Editor's Rating

8

Benson

2005 was an odd year for power pop, when three big names released albums of new material. As fate would have it these much anticipated releases by Teenage Fanclub, The Posies and Big Star were solid, but at the end of the day they were just preaching to the converted. Just the same skillful playing and songwriting being bought by the people that buy all the releases by these acts.

As it turns out the strongest powerpop album of the year was not released by any the old guard, but by Brendan Benson, who was following up 2002’s splendid Lapalco with a more assured assault on the pop charts. Fair enough, he still remains a comparative unknown, but it’s reassuring to discover that there’s still some artists that still believe in the benefits of the catchy riff, smart lovelorn lyrics and economic arrangements.

Compared to Lapalco, The Alternative To Love has a more produced sound. Sometimes you miss the looseness of Lapalco, but other than that the sound hasn’t really suffered. The choruses are slightly stronger, the melodies a touch poppier and while many will bemoan the more polished production, it still falls short of gilding the lily, which is no bad thing.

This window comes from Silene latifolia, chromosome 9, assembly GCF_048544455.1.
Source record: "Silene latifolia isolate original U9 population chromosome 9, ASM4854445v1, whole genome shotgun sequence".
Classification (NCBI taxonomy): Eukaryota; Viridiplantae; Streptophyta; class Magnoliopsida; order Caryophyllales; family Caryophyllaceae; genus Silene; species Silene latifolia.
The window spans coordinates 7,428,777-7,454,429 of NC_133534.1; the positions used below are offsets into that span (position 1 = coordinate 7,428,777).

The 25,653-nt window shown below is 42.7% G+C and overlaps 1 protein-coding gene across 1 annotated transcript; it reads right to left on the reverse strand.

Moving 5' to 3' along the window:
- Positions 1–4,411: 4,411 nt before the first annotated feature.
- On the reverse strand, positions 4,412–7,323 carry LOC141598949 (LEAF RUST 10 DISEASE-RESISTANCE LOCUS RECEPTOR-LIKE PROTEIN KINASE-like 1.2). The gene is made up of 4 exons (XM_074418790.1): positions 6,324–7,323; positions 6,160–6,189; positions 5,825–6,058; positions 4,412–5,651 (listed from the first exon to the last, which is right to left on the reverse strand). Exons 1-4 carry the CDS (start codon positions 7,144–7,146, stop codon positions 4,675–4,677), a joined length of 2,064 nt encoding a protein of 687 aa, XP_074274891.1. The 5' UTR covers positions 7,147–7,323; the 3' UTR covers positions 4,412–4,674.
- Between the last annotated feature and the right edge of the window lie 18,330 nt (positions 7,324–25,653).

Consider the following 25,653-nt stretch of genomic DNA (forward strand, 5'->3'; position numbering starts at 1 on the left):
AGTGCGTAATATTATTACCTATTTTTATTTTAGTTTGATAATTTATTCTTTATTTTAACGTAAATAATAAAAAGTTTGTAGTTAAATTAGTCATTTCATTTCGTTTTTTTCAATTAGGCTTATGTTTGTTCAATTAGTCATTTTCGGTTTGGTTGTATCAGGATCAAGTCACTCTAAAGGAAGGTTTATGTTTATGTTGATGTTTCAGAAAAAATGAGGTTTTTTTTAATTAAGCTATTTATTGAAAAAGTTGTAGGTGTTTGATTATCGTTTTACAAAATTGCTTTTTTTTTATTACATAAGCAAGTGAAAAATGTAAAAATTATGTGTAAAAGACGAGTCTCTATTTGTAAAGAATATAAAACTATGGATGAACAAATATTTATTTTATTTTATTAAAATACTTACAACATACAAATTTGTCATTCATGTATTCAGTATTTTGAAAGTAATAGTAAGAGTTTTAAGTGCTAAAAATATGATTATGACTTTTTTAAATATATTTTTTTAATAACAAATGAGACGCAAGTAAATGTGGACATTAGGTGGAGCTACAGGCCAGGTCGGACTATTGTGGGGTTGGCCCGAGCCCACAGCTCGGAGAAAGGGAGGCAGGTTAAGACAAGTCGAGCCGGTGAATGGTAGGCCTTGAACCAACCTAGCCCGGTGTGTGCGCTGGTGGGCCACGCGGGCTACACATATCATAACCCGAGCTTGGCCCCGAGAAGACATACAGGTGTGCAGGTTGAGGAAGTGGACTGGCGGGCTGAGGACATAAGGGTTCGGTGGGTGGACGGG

Although there is the occasional lyric which seems to have been thrown in just because it fits, the writing by and large is a thing of wonder, with “Cold Hands (Warm Heart)” and “What I’m Looking For” being particularly splendid and the title track is the kind of tune that Jon Auer and Ken Stringfellow would give their jangly strumming arms to be able to write these days. “The Pledge” rumbles along with a quasi-Spectorish quality to it, which although may not be everyones cup of Darjeeling, I do find it strangely pleasing.

Taken as a whole, there’s little fault I can find with The Alternative To Love. It has a high tune rate, at under 45 minutes it doesn’t outstay its welcome and Benson is a pretty good vocalist. Sure the last track seems to be somewhat of an anti-climax given the quality of the rest of the album, but that’s unnecessary nit-picking, an okay track closing an album full of great songs. At the end of the day The Alternative To Love demonstrates that Jack White is right, Brendan Benson is one of the best songwriters of his generation.